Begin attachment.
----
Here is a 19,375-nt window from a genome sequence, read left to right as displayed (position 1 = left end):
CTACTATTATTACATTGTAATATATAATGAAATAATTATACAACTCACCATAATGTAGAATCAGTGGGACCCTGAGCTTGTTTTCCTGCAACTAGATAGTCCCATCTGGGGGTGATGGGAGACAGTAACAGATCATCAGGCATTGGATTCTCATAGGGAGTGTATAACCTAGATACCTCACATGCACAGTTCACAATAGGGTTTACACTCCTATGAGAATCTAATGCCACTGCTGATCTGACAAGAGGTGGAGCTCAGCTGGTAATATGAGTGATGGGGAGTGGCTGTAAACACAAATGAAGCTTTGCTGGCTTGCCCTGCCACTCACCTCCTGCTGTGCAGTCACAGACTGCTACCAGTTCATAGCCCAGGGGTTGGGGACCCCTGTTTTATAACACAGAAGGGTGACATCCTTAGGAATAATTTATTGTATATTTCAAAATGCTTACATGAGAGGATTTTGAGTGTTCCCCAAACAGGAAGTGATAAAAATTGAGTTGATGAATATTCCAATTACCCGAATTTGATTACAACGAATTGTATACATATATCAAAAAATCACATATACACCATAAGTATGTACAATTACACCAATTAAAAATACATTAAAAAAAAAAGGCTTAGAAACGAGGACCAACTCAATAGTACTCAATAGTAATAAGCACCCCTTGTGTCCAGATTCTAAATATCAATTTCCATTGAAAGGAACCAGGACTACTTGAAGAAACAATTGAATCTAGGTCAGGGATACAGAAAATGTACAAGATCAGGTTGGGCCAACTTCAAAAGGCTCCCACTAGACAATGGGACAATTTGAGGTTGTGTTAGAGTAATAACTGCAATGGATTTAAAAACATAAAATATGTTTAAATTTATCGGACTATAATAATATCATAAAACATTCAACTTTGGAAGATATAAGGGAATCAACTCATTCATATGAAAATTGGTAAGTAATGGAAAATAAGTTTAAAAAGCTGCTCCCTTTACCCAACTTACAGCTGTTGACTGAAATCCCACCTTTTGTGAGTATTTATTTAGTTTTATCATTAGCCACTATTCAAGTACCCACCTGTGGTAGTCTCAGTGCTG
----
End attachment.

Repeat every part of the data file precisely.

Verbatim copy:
Here is a 19,375-nt window from a genome sequence, read left to right as displayed (position 1 = left end):
CTACTATTATTACATTGTAATATATAATGAAATAATTATACAACTCACCATAATGTAGAATCAGTGGGACCCTGAGCTTGTTTTCCTGCAACTAGATAGTCCCATCTGGGGGTGATGGGAGACAGTAACAGATCATCAGGCATTGGATTCTCATAGGGAGTGTATAACCTAGATACCTCACATGCACAGTTCACAATAGGGTTTACACTCCTATGAGAATCTAATGCCACTGCTGATCTGACAAGAGGTGGAGCTCAGCTGGTAATATGAGTGATGGGGAGTGGCTGTAAACACAAATGAAGCTTTGCTGGCTTGCCCTGCCACTCACCTCCTGCTGTGCAGTCACAGACTGCTACCAGTTCATAGCCCAGGGGTTGGGGACCCCTGTTTTATAACACAGAAGGGTGACATCCTTAGGAATAATTTATTGTATATTTCAAAATGCTTACATGAGAGGATTTTGAGTGTTCCCCAAACAGGAAGTGATAAAAATTGAGTTGATGAATATTCCAATTACCCGAATTTGATTACAACGAATTGTATACATATATCAAAAAATCACATATACACCATAAGTATGTACAATTACACCAATTAAAAATACATTAAAAAAAAAAGGCTTAGAAACGAGGACCAACTCAATAGTACTCAATAGTAATAAGCACCCCTTGTGTCCAGATTCTAAATATCAATTTCCATTGAAAGGAACCAGGACTACTTGAAGAAACAATTGAATCTAGGTCAGGGATACAGAAAATGTACAAGATCAGGTTGGGCCAACTTCAAAAGGCTCCCACTAGACAATGGGACAATTTGAGGTTGTGTTAGAGTAATAACTGCAATGGATTTAAAAACATAAAATATGTTTAAATTTATCGGACTATAATAATATCATAAAACATTCAACTTTGGAAGATATAAGGGAATCAACTCATTCATATGAAAATTGGTAAGTAATGGAAAATAAGTTTAAAAAGCTGCTCCCTTTACCCAACTTACAGCTGTTGACTGAAATCCCACCTTTTGTGAGTATTTATTTAGTTTTATCATTAGCCACTATTCAAGTACCCACCTGTGGTAGTCTCAGTGCTG